Second Twitter relies much more on you knowing about the person with the key ideas and following them. Blogs are easier to find by searching, or by following links. They have far more discoverability. The rise of blogs represented a phenomenal democratization of software development knowledge. Previously such knowledge had often been hoarded by cliques as an exploitable resource through books, training, or consultancy. Blogs shared knowledge in a way that meant best practice ideas were widely available. The danger is a drift back to cliques as bloggers, tired of criticism, return to narrow cliques to disseminate knowledge and practice. Ultimately this becomes self-defeating and prevents wider acceptance of standards and practices.

The danger of Twitter becoming an echo chamber is far greater than the danger of blogs becoming such. So I believe alt.net needs to continue to blog to reach out beyond the echo chamber. But more than this, alt.net represents confort and support to other people making the journey. All those developers looking for someone to say ‘I believe in being the best developer that I can’ too’. That moral support can mean a lot to people struggling with obstinate colleagues and managers. It can mean a lot to point to a group and say “but I’m not the only one that thinks this way”.

Was struggle replaced with co-operation

We might be hopeful and consider that it is possible we moved from opposition and rebellion to cooperation and inclusion. Did we achieve its goals and simply become incorporated in the mainstream. Is the rise of ASP.NET MVC, MSTest, POCO options for EF just a sign that the movement has been incorporated in the mainstream? Whilst I think engagement is positive, after all it is the only way to succeed and driving change, I don’t think that engagment means there is no need fo alt.net any more, because I think the movement was about more than just a few “poster-child” issues. I also don’t think it is about rebellion against co-operation with MS or anyone else. I think it is about driving forward the quality of our own practice.

Software Craftsmanship

Many of the ideals of Alt.NET seem to be shared with the Software Craftsmanship movement. In some ways Software Craftsmanship seems to be the generic form of the alt.net movement. For me key texts in Software Craftsmanship are those like The Pragmatic
, Software Craftsmanship the New Imperative, Clean Code, Agile Principles, Patterns and Practices in C#, Test Driven Development By Example to name just a few. Indeed the XP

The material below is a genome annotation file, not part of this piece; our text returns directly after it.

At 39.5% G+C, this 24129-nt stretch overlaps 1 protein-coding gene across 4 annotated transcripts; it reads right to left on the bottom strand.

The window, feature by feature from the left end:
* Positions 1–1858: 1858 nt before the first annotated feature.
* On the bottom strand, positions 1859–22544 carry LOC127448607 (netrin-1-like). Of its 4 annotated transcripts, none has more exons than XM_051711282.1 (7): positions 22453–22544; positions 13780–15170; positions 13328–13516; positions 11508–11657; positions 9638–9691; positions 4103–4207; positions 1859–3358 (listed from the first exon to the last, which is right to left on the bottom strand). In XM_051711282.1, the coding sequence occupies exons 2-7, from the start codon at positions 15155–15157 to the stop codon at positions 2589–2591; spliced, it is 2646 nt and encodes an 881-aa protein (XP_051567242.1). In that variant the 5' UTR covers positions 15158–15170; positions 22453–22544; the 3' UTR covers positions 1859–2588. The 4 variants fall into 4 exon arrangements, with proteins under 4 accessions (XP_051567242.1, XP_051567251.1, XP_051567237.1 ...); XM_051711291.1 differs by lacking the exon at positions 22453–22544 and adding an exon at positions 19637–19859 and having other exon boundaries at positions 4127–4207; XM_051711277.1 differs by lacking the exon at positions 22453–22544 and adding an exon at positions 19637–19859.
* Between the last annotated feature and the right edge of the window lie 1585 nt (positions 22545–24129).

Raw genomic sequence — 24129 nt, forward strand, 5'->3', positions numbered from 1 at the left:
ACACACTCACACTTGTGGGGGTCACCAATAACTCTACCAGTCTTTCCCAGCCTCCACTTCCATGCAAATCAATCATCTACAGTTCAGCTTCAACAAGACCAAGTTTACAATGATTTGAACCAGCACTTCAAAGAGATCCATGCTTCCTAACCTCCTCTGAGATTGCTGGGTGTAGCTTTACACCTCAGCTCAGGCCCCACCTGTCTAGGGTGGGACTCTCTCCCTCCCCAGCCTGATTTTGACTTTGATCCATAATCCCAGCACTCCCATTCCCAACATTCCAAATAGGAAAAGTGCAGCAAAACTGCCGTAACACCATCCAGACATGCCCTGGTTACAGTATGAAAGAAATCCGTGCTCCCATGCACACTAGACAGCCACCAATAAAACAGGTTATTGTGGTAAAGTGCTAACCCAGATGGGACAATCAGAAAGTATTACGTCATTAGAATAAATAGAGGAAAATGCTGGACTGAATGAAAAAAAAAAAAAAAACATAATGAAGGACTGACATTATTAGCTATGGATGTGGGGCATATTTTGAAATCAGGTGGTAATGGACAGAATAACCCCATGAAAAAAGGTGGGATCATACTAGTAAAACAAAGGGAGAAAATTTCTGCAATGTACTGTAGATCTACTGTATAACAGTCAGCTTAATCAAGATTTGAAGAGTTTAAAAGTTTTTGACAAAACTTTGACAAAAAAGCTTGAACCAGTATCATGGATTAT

movement could be seen as a call to craftsmanship. 

I talked about the asset of looking back to craftsmanship for models when talking about master builders instead of architects back at the beginning of 2008. One quote from Goldthwaite is worth repeating

“a mason could operate as an architect only if he became head of a
works staff. …he had to prove himself also as an administrator and
supervisor who could be responsible for procuring materials and
equipment, hiring and supervising workers, and, in general, directing
all the technical operations of the construction enterprise”.

This idea that a journeyman becomes a master by understanding the
whole enterprise is particularly appealing as an ideal. You cannot just
focus on code, you need to understand the whole enterprise of

I think that the manifesto is something that many who consider themselves alt.net would agree with. It is also an indication that the passion to improve on a community’s existing practices does not reflect unique problems in the .NET community but is parter of a wider agenda in the software development community to improve the standards of our industry.

I’m not proposing dropping the alt.net moniker in favor or Software Craftsmanship. The Software Craftsmanship movement has specific goals and practices which align with alt.net, but it is not alt.net. What I am suggesting is that the alt.net movement intersect with broader movements like software crafstmanship. I think that engagement with broad movements like Software Craftsmanship would help many of us to broaden our horizons to the initiatives within the wider software community to improvement. Attending dojos or katas for different languages would help us all. I don’t think alt.net engagement needs to be replaced by Software Craftsmanship engagment, I think membership of both communities should not be orthogonal or exclusive in our minds at all.

Wither ALt.NET?

So I don’t think Alt.Net needs wither or be replaced by something else. I think its spirit ou’re not content with the status quo. Things can always be better
expressed, more elegant and simple, more mutable, higher quality, etc.” remains alive. I think the value in a community that supports those who practice that within the .NET community remains, even if needs to re-invent its passions on a regular basis.